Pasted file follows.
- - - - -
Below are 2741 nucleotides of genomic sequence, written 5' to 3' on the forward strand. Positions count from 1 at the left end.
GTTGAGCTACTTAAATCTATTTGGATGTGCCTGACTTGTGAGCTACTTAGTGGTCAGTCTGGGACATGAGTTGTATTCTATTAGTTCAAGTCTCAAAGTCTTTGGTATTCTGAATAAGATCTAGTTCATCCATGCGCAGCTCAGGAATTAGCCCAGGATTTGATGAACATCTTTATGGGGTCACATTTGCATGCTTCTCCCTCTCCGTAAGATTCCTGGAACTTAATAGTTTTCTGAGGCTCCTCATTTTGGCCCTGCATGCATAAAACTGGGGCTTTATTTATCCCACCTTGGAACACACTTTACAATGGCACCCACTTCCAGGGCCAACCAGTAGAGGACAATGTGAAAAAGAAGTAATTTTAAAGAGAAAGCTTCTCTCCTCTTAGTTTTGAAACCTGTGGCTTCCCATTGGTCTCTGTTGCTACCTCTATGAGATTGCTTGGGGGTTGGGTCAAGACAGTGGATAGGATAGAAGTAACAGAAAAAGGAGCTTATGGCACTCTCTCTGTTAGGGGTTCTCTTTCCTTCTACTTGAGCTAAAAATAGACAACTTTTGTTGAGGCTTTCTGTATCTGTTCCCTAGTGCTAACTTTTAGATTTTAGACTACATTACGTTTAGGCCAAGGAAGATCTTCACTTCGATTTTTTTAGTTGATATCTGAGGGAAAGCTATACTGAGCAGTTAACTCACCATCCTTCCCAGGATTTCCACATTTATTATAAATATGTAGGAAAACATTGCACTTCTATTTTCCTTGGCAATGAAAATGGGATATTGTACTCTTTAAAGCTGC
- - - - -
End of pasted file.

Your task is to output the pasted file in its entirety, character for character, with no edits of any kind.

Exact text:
Below are 2741 nucleotides of genomic sequence, written 5' to 3' on the forward strand. Positions count from 1 at the left end.
GTTGAGCTACTTAAATCTATTTGGATGTGCCTGACTTGTGAGCTACTTAGTGGTCAGTCTGGGACATGAGTTGTATTCTATTAGTTCAAGTCTCAAAGTCTTTGGTATTCTGAATAAGATCTAGTTCATCCATGCGCAGCTCAGGAATTAGCCCAGGATTTGATGAACATCTTTATGGGGTCACATTTGCATGCTTCTCCCTCTCCGTAAGATTCCTGGAACTTAATAGTTTTCTGAGGCTCCTCATTTTGGCCCTGCATGCATAAAACTGGGGCTTTATTTATCCCACCTTGGAACACACTTTACAATGGCACCCACTTCCAGGGCCAACCAGTAGAGGACAATGTGAAAAAGAAGTAATTTTAAAGAGAAAGCTTCTCTCCTCTTAGTTTTGAAACCTGTGGCTTCCCATTGGTCTCTGTTGCTACCTCTATGAGATTGCTTGGGGGTTGGGTCAAGACAGTGGATAGGATAGAAGTAACAGAAAAAGGAGCTTATGGCACTCTCTCTGTTAGGGGTTCTCTTTCCTTCTACTTGAGCTAAAAATAGACAACTTTTGTTGAGGCTTTCTGTATCTGTTCCCTAGTGCTAACTTTTAGATTTTAGACTACATTACGTTTAGGCCAAGGAAGATCTTCACTTCGATTTTTTTAGTTGATATCTGAGGGAAAGCTATACTGAGCAGTTAACTCACCATCCTTCCCAGGATTTCCACATTTATTATAAATATGTAGGAAAACATTGCACTTCTATTTTCCTTGGCAATGAAAATGGGATATTGTACTCTTTAAAGCTGC